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    Attitudes towards foreigners in informal settlements targeted for upgrading in South Africa: A Gendered Perspective

    Ndinda, C and Ndhlovu, TP (2016) Attitudes towards foreigners in informal settlements targeted for upgrading in South Africa: A Gendered Perspective. Agenda, 30 (2). ISSN 1013-0950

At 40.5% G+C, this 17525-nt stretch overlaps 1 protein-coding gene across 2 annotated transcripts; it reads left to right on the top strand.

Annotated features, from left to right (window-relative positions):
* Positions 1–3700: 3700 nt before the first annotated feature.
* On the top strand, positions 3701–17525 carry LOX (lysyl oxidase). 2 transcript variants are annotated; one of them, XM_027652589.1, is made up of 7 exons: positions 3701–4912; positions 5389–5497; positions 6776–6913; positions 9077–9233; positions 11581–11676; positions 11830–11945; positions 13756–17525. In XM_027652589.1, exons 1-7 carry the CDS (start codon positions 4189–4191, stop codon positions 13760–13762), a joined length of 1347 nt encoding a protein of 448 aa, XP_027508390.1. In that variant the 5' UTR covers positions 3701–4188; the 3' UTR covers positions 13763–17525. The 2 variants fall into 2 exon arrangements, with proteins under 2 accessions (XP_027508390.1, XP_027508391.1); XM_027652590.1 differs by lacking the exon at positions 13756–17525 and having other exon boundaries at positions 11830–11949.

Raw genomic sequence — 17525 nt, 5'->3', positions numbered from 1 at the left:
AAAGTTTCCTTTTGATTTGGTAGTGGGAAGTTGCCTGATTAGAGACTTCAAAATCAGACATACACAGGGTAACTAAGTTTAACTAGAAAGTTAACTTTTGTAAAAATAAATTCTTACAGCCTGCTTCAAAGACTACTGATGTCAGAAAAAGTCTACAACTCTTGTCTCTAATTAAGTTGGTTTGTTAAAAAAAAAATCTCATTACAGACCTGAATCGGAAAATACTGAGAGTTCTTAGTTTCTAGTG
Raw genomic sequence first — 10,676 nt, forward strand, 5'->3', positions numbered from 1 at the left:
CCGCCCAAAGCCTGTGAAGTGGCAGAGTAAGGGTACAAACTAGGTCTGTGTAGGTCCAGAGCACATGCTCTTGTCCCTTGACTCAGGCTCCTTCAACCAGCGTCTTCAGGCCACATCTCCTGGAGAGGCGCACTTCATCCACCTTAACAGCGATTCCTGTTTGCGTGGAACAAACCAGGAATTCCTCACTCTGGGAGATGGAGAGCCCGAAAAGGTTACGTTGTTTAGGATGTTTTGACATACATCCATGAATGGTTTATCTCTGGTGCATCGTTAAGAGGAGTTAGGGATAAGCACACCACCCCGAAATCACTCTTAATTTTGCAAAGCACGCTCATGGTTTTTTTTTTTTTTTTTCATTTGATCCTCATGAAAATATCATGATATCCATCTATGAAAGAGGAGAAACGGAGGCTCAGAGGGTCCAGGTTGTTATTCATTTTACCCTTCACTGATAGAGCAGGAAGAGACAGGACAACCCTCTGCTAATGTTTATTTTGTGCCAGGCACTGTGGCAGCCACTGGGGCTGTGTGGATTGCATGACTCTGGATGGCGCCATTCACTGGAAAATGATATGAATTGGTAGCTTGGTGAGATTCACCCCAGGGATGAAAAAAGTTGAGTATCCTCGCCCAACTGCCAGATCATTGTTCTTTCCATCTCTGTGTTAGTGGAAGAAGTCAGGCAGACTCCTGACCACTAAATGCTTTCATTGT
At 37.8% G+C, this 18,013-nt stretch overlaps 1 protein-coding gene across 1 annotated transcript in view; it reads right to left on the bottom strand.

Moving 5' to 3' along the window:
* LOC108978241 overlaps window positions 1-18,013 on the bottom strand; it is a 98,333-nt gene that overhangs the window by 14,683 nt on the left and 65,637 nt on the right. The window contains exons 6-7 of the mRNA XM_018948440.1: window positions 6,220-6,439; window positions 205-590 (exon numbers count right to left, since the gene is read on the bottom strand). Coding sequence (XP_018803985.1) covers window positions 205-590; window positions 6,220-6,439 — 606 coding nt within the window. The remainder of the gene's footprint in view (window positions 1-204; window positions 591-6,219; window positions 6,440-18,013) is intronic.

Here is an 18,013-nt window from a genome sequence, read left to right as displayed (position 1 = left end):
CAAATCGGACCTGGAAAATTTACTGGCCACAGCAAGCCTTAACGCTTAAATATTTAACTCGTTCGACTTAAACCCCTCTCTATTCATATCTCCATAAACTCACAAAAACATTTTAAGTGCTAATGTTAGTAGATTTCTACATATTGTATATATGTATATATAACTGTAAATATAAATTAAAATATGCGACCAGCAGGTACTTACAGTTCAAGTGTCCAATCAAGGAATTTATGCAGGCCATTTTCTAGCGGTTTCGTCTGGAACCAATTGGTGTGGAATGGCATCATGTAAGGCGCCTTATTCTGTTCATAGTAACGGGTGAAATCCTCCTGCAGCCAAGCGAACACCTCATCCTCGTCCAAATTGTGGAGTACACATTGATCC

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    Using intersectionality as the organising theoretical framework, this article argues that the attitudes of informal settlement residents towards foreigners are complex, varied and moulded by a multiplicity of factors. Gender intersects in complex ways with social class, space (urban/rural) and political/ideological leanings, among other variables, to shape attitudes. The socially constructed characterisation results in inclusion or exclusion. Indeed, the attitudes held by individuals and groups depend on social and economic positioning as well as the spaces they occupy within the urban/rural/class divides. This serves to explain reticence, denialism and/or justification of violence by different groups in informal settlements, and the distinctions between males and females, and between employers and workers. Therefore, the argument put forward by this article is that attitudes of informal settlement dwellers (as distinct from slum dwellers) in South Africa towards foreigners, and the resulting unequal outcomes, are explicable from multiple forms of oppression, advantage and disadvantage, and hegemonic power structures. These attitudes are dynamic over time. They are fashioned by interconnections and kinship ties between citizens and foreigners. In addition, contestations over resources and opportunity, as well as notions of identity and citizenship, play a part in how the former view the latter. Crucially, gender intersects with social class and region to form the attitudes that are displayed by citizens towards foreigners in South Africa.

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